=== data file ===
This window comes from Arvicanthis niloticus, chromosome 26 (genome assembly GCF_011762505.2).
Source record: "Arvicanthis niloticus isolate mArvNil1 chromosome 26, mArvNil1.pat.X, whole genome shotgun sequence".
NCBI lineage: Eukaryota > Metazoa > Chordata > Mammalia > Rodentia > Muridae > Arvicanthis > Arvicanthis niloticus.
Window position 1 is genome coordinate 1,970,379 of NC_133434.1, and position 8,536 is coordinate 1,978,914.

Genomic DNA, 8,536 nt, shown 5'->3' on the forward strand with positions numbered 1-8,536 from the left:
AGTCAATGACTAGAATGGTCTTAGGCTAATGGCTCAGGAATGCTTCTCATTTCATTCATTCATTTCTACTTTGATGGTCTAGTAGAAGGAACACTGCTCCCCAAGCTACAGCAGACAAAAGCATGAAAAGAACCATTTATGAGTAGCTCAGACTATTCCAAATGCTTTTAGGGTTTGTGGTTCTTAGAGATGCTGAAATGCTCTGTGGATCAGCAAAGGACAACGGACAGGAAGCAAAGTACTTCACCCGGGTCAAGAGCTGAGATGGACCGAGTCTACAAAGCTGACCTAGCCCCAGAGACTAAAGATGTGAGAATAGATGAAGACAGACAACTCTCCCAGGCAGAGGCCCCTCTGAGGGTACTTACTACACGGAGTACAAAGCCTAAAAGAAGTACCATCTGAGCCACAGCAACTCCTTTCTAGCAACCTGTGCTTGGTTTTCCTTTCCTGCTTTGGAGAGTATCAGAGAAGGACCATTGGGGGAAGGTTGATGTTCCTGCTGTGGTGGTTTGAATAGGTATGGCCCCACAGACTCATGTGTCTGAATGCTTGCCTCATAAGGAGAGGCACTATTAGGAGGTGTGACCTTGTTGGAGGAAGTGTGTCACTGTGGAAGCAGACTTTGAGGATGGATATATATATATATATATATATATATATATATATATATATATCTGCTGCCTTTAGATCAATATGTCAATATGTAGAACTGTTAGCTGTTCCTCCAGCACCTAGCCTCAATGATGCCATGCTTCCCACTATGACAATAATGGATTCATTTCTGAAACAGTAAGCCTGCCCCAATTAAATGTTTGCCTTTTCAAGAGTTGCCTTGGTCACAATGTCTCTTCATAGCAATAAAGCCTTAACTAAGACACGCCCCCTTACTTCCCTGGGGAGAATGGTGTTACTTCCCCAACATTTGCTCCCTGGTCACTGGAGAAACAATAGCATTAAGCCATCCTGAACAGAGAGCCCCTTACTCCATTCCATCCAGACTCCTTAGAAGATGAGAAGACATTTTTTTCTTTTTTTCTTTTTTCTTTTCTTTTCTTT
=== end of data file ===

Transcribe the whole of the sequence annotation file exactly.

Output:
This window comes from Arvicanthis niloticus, chromosome 26 (genome assembly GCF_011762505.2).
Source record: "Arvicanthis niloticus isolate mArvNil1 chromosome 26, mArvNil1.pat.X, whole genome shotgun sequence".
NCBI lineage: Eukaryota > Metazoa > Chordata > Mammalia > Rodentia > Muridae > Arvicanthis > Arvicanthis niloticus.
Window position 1 is genome coordinate 1,970,379 of NC_133434.1, and position 8,536 is coordinate 1,978,914.

Genomic DNA, 8,536 nt, shown 5'->3' on the forward strand with positions numbered 1-8,536 from the left:
AGTCAATGACTAGAATGGTCTTAGGCTAATGGCTCAGGAATGCTTCTCATTTCATTCATTCATTTCTACTTTGATGGTCTAGTAGAAGGAACACTGCTCCCCAAGCTACAGCAGACAAAAGCATGAAAAGAACCATTTATGAGTAGCTCAGACTATTCCAAATGCTTTTAGGGTTTGTGGTTCTTAGAGATGCTGAAATGCTCTGTGGATCAGCAAAGGACAACGGACAGGAAGCAAAGTACTTCACCCGGGTCAAGAGCTGAGATGGACCGAGTCTACAAAGCTGACCTAGCCCCAGAGACTAAAGATGTGAGAATAGATGAAGACAGACAACTCTCCCAGGCAGAGGCCCCTCTGAGGGTACTTACTACACGGAGTACAAAGCCTAAAAGAAGTACCATCTGAGCCACAGCAACTCCTTTCTAGCAACCTGTGCTTGGTTTTCCTTTCCTGCTTTGGAGAGTATCAGAGAAGGACCATTGGGGGAAGGTTGATGTTCCTGCTGTGGTGGTTTGAATAGGTATGGCCCCACAGACTCATGTGTCTGAATGCTTGCCTCATAAGGAGAGGCACTATTAGGAGGTGTGACCTTGTTGGAGGAAGTGTGTCACTGTGGAAGCAGACTTTGAGGATGGATATATATATATATATATATATATATATATATATATATATATCTGCTGCCTTTAGATCAATATGTCAATATGTAGAACTGTTAGCTGTTCCTCCAGCACCTAGCCTCAATGATGCCATGCTTCCCACTATGACAATAATGGATTCATTTCTGAAACAGTAAGCCTGCCCCAATTAAATGTTTGCCTTTTCAAGAGTTGCCTTGGTCACAATGTCTCTTCATAGCAATAAAGCCTTAACTAAGACACGCCCCCTTACTTCCCTGGGGAGAATGGTGTTACTTCCCCAACATTTGCTCCCTGGTCACTGGAGAAACAATAGCATTAAGCCATCCTGAACAGAGAGCCCCTTACTCCATTCCATCCAGACTCCTTAGAAGATGAGAAGACATTTTTTTCTTTTTTTCTTTTTTCTTTTCTTTTCTTT